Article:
2017 Year of the rooster

No to New Year Resolutions

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Happiest of New Year to you!

Every year I write about resolutions, how to make them, how to stick to them. The grim reality is that most of us will probably break them within the first week. I’ve written about them so much that I’ve exhausted myself this year and so I finally say ‘no’ to writing about them, which leaves me in a quandary…what then, shall I write about?

Pause – a quick walk around the block for inspiration and a bit of staring out the window.

Herewith our topic of the month:

Getting in tune with your body clock and how in 2017 you can get the most out of every day, naturally.

According to Traditional Chinese Medicine (TCM) a time and a task is attributed to each of your organs. Read on to find out how that may influence how your days pans out.

5-7am Large Intestine.
Colon rising.  This is the best time of the day to pop yourself out of bed, head to the toilet and do a poo. Having trouble going? ‘Retrain’ yourself by having a big glass of warm water on rising (add some lemon for that extra liver loving), sit on the loo for 5 or 10 minutes and ‘meditate’.  It’s also a good time to have a walk, as this can aid elimination. Oh yeah, I love the morning!

7-9am Stomach
Eat your breakfast! According to TCM this should be the biggest meal of the day as this is when the tummy has the best opportunity to absorb nutrients.

What if you don’t have an appetite in the morning? Try having a smaller dinner – remember the saying, “breakfast like a queen, lunch like a princess and dinner like a squirrel” (some poetic licence taken). Try to avoid sugary breakfast cereals and instead opt for a good Bircher (I have a VERY yummy one in stock), or two soft boiled eggs, half an avocado, chopped chives and a dash of red-wine vinegar.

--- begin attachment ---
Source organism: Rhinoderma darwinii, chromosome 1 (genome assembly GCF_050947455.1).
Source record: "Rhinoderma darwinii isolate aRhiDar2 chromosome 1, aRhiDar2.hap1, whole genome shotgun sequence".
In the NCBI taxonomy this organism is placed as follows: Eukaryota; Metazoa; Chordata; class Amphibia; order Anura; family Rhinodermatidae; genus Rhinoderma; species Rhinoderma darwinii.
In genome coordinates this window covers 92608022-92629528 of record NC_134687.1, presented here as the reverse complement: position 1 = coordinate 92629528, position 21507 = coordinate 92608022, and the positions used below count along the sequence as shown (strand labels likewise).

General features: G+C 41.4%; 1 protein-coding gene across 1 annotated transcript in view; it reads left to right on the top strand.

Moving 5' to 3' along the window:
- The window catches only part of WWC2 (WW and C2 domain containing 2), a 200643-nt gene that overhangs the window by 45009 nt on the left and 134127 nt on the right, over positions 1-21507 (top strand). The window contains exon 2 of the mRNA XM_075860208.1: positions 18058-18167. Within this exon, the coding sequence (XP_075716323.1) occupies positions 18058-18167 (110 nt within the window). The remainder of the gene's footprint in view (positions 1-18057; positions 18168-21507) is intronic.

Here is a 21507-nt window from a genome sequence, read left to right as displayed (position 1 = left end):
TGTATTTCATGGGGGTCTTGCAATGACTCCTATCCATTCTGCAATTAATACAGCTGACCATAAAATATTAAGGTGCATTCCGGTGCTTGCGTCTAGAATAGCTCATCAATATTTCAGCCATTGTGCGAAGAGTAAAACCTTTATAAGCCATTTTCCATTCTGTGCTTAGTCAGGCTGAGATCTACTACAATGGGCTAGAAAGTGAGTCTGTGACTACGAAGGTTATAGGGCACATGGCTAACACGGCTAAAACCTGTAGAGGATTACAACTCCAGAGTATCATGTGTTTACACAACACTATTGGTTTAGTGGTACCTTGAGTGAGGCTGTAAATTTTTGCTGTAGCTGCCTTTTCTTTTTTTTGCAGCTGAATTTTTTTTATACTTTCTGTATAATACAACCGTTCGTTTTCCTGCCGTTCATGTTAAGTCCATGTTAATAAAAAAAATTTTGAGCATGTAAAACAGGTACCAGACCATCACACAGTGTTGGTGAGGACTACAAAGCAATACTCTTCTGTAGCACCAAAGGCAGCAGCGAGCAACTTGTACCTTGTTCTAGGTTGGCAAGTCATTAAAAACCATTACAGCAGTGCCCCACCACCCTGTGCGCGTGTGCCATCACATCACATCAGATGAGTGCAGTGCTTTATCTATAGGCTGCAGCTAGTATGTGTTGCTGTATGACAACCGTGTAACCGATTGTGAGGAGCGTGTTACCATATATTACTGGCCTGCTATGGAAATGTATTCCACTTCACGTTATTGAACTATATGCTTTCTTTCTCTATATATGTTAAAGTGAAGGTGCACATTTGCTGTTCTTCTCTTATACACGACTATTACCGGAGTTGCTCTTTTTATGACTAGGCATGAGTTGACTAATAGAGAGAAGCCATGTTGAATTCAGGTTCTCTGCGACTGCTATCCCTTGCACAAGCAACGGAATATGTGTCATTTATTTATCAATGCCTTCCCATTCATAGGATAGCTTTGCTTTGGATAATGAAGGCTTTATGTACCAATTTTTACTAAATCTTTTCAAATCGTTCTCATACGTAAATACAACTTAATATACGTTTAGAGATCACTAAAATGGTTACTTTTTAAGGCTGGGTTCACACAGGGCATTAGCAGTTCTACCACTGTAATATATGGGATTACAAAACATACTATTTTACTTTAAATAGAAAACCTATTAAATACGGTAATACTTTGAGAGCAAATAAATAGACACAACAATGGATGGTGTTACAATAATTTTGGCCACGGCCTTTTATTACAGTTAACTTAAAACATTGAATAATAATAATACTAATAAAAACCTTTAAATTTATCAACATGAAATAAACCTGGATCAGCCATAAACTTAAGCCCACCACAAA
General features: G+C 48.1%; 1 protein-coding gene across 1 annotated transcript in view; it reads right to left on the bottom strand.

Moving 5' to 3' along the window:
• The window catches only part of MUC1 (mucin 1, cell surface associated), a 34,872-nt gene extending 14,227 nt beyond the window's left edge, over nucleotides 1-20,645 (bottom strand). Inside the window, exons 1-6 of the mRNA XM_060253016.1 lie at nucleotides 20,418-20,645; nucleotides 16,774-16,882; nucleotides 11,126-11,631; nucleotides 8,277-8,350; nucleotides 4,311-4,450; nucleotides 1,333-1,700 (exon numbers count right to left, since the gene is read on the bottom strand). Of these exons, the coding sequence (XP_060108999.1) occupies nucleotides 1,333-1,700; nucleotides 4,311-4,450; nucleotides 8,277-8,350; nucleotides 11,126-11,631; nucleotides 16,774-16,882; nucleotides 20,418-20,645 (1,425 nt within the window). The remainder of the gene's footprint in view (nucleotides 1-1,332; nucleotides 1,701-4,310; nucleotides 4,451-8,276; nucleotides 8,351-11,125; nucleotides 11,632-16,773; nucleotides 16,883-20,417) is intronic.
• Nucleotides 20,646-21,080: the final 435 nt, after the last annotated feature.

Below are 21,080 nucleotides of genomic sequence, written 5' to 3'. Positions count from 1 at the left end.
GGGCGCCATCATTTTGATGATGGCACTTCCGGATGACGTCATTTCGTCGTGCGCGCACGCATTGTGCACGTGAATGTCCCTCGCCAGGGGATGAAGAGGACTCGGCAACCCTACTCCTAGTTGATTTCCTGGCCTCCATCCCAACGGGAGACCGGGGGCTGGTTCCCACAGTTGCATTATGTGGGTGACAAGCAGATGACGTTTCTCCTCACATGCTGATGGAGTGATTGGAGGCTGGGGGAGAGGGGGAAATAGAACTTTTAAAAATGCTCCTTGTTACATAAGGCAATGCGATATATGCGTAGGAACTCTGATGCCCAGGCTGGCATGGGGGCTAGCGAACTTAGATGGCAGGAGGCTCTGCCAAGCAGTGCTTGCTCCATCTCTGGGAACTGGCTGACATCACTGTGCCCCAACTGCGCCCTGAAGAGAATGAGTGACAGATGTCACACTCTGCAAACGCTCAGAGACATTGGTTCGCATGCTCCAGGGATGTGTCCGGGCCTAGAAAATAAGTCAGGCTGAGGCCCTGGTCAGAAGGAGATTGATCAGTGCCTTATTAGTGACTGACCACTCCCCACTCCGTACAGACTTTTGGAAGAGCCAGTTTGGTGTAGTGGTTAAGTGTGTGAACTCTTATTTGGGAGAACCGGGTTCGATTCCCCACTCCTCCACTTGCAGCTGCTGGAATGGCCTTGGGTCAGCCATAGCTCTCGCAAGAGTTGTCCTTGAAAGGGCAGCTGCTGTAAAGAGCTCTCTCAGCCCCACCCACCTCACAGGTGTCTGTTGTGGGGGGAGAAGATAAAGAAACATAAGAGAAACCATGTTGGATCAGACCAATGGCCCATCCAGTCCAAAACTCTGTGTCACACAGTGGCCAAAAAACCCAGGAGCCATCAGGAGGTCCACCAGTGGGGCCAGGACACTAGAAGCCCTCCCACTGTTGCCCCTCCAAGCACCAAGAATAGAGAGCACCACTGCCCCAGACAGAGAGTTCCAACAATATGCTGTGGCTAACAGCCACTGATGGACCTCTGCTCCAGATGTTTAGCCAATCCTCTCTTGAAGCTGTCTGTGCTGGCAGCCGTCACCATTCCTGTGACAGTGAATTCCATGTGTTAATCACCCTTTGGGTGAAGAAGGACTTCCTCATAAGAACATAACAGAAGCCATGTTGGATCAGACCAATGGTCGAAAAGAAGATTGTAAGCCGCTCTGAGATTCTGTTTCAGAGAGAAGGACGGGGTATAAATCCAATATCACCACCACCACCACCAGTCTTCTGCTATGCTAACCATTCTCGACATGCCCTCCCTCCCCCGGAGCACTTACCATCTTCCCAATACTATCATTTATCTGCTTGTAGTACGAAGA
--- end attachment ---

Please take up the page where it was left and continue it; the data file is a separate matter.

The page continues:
9-11am Spleen.
The spleen is the organ associated with intellect and mental powers, making this time the best to study and learn new things.

Signs your spleen wants some lovin’:

  • Sweet cravings
  • Lack of focus
  • Inability to concentrate
  • Tiredness
  • Bloating
  • Anaemia

Suffering some of these symptoms? Maybe it’s time to do some gentle detoxification – feel free to email me for more information.

The Western Perspective

It seems that Western science is catching up with what the Chinese have known for millennia – that there is an optimal time in our day to do things. Great news for those of us wanting to pack just that little bit more into each day!

Disruption of circadian rhythms has been linked to problems such as diabetes, depression, dementia and obesity.

When our body’s master clock can synchronise its rhythms, it may just give us an edge in daily life.

Below is what current research suggests is the best time to ‘do stuff’.

  • 6am  Send email messages now – they are more likely to be read.
  • 8-9am Reading twitter now can start your day on a cheery note (personally, I don’t use it – I need more words).
  • 9-11am Alertness and concentration rise with body heat – see any similarities with TCM? (kick start this with a warm shower).
  • 12-4pm Ability to focus fades (this is where a high protein snack comes in handy), BUT…this fatigue may boost your creative powers. This may allow the mind to wander more freely to explore alternative solutions.
  • 2-6pm Physical performance high – muscle strength, flexibility, eye-hand co-ordination, lung power up.
  • 3pm-6pm Re-tweeting increases as inventiveness drops.
  • 5-7pm Wandering brain leads to lateral thinking.
  • 8pm This is when you get ‘liked’ on Facebook.

Is there a ‘best time’ to eat? Well, turns out there is. Two groups of mice, one group allowed to eat when awake (personally, I’ve never been one to eat in my sleep) and active during an eight hour period. The other group could eat at any time. The mice that ate only when active were 40% leaner and had lower cholesterol and blood sugar.

Would you like help achieving your ideal health goals in 2017? Call the clinic today to find out how we may help.

In health,